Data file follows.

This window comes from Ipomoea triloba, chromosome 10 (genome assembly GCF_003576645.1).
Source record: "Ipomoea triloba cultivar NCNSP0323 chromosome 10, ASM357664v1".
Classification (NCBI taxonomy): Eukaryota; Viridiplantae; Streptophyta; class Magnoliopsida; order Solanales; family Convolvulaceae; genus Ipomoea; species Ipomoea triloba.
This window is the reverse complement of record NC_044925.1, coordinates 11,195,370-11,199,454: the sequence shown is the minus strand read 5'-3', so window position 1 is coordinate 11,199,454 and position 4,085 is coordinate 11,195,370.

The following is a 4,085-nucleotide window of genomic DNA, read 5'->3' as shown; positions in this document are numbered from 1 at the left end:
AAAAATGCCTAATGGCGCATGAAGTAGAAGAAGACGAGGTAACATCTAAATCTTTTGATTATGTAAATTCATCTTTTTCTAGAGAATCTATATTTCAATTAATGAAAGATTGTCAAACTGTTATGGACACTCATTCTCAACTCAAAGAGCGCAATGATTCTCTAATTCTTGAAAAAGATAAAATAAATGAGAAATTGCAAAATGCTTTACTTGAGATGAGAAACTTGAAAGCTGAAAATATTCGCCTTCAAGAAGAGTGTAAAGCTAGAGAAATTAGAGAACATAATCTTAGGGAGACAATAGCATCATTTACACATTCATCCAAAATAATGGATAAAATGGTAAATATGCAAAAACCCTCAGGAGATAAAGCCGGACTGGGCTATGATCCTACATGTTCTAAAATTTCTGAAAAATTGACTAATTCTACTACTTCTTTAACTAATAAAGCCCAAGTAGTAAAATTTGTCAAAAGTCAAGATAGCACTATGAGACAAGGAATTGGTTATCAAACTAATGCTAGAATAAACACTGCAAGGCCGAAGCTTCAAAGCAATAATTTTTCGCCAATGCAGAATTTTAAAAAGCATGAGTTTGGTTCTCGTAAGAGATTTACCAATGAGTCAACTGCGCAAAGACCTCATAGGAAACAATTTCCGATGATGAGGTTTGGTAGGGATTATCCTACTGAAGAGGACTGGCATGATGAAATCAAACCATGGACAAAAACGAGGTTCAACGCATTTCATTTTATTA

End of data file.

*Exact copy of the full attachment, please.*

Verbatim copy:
This window comes from Ipomoea triloba, chromosome 10 (genome assembly GCF_003576645.1).
Source record: "Ipomoea triloba cultivar NCNSP0323 chromosome 10, ASM357664v1".
Classification (NCBI taxonomy): Eukaryota; Viridiplantae; Streptophyta; class Magnoliopsida; order Solanales; family Convolvulaceae; genus Ipomoea; species Ipomoea triloba.
This window is the reverse complement of record NC_044925.1, coordinates 11,195,370-11,199,454: the sequence shown is the minus strand read 5'-3', so window position 1 is coordinate 11,199,454 and position 4,085 is coordinate 11,195,370.

The following is a 4,085-nucleotide window of genomic DNA, read 5'->3' as shown; positions in this document are numbered from 1 at the left end:
AAAAATGCCTAATGGCGCATGAAGTAGAAGAAGACGAGGTAACATCTAAATCTTTTGATTATGTAAATTCATCTTTTTCTAGAGAATCTATATTTCAATTAATGAAAGATTGTCAAACTGTTATGGACACTCATTCTCAACTCAAAGAGCGCAATGATTCTCTAATTCTTGAAAAAGATAAAATAAATGAGAAATTGCAAAATGCTTTACTTGAGATGAGAAACTTGAAAGCTGAAAATATTCGCCTTCAAGAAGAGTGTAAAGCTAGAGAAATTAGAGAACATAATCTTAGGGAGACAATAGCATCATTTACACATTCATCCAAAATAATGGATAAAATGGTAAATATGCAAAAACCCTCAGGAGATAAAGCCGGACTGGGCTATGATCCTACATGTTCTAAAATTTCTGAAAAATTGACTAATTCTACTACTTCTTTAACTAATAAAGCCCAAGTAGTAAAATTTGTCAAAAGTCAAGATAGCACTATGAGACAAGGAATTGGTTATCAAACTAATGCTAGAATAAACACTGCAAGGCCGAAGCTTCAAAGCAATAATTTTTCGCCAATGCAGAATTTTAAAAAGCATGAGTTTGGTTCTCGTAAGAGATTTACCAATGAGTCAACTGCGCAAAGACCTCATAGGAAACAATTTCCGATGATGAGGTTTGGTAGGGATTATCCTACTGAAGAGGACTGGCATGATGAAATCAAACCATGGACAAAAACGAGGTTCAACGCATTTCATTTTATTA